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Read Books About Black Lives Not Just About Racism

This article is written by a student writer from the Her Campus at Rowan chapter.

Racism has always been an issue in America. Due to the national outcry of the George Floyd murder Americans have decided to educate themselves about racism within America. Books on race such as White Fragility by Robin DiAngelo have become bestsellers because of this newfound respect for racial education. I refuse to believe that this sudden interest is a bad thing.

But, I would like to offer another suggestion.

People should read books about black people living their life and not just books centered around racism. Reading has the power that influences the way that we perceive the world around us. It allows us to become more settled in different perceptions of the world. This is why it’s unfortunate that a lot of narratives within books are from a white viewpoint. Sometimes other narratives showcase the “black” viewpoint and are unfortunately written by white authors. I can tell that a lot of these books are trying to grasp racial meaningfulness in their pages and often fail to do so.

The problem is that for a lot of black people race and racism is a very real component in life. But, it’s not the only component in their life. I can’t think of a chosen one story that centers around a black kid. In fact, I can’t name a children’s book that I’ve read as a child that centered around a black child. My romance books are filled with white women who are praised for their eurocentric features. My high school syllabus was filled with the words written about white people and the little ones that featured black voices were either written by a white man or are about slavery or racism.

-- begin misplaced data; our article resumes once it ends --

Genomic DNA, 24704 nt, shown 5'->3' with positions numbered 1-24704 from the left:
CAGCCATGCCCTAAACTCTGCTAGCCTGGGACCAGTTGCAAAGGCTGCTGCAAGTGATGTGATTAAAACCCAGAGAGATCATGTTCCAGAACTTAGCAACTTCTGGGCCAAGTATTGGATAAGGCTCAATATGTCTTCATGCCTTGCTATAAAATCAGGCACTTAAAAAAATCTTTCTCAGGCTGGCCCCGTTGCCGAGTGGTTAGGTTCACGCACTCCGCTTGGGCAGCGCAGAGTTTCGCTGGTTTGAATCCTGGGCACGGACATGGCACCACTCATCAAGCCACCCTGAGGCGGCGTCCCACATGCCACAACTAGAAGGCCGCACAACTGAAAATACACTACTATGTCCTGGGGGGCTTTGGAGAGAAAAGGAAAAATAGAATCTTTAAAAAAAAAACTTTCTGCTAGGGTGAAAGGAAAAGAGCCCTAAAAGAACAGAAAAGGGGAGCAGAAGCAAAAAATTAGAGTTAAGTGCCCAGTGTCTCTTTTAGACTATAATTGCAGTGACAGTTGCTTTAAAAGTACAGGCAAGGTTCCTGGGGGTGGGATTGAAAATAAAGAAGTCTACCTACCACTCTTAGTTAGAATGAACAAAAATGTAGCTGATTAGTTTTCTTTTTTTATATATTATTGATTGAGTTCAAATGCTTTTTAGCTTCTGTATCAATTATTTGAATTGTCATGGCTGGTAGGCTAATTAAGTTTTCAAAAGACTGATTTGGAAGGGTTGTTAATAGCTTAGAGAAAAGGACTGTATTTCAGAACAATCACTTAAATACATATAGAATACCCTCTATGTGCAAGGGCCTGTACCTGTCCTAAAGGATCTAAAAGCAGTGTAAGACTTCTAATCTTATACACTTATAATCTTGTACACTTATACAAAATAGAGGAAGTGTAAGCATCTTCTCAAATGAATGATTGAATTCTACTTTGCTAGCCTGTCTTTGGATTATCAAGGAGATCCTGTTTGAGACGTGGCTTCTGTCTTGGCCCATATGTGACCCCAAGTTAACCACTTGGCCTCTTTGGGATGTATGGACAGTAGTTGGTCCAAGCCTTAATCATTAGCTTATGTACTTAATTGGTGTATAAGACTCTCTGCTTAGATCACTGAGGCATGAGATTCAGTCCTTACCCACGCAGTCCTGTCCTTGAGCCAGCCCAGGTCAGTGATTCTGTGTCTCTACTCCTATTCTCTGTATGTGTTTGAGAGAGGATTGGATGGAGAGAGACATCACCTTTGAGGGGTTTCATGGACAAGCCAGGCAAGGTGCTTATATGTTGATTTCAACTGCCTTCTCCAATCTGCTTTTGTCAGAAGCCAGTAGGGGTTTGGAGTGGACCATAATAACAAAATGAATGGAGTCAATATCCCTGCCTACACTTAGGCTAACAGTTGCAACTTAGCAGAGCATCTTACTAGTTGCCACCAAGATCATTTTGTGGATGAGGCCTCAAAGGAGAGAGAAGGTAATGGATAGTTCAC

Black people should be able to exist in literature as much as white people do. They should be able to have stories that feature them just living life as much as white people do. These stories should be able to have a wide variety of readers like white stories do. And yet they don’t.

I think this concept is terrifying. If people continue to only read about race the black experience is still being caricatured. Combating racism in America isn’t only about understanding the nuances of prejudice but it’s also about the fundamental understanding that black people are in fact, people. The best way to understand this is to read and create stories about black people living their life. I truly believe that writing and literature are the world’s greatest equalizer. The only way to achieve literary equality is to read black authors and stories meaningfully and treat them with the same respect as white stories.

Destiny is currently enrolled in Columbia University's MFA Writing program. She is a national writer at Her Campus and the former editor-in-chief of Her Campus Rowan. She likes thrifting, romance novels, cooking shows, and can often be found binging documentaries.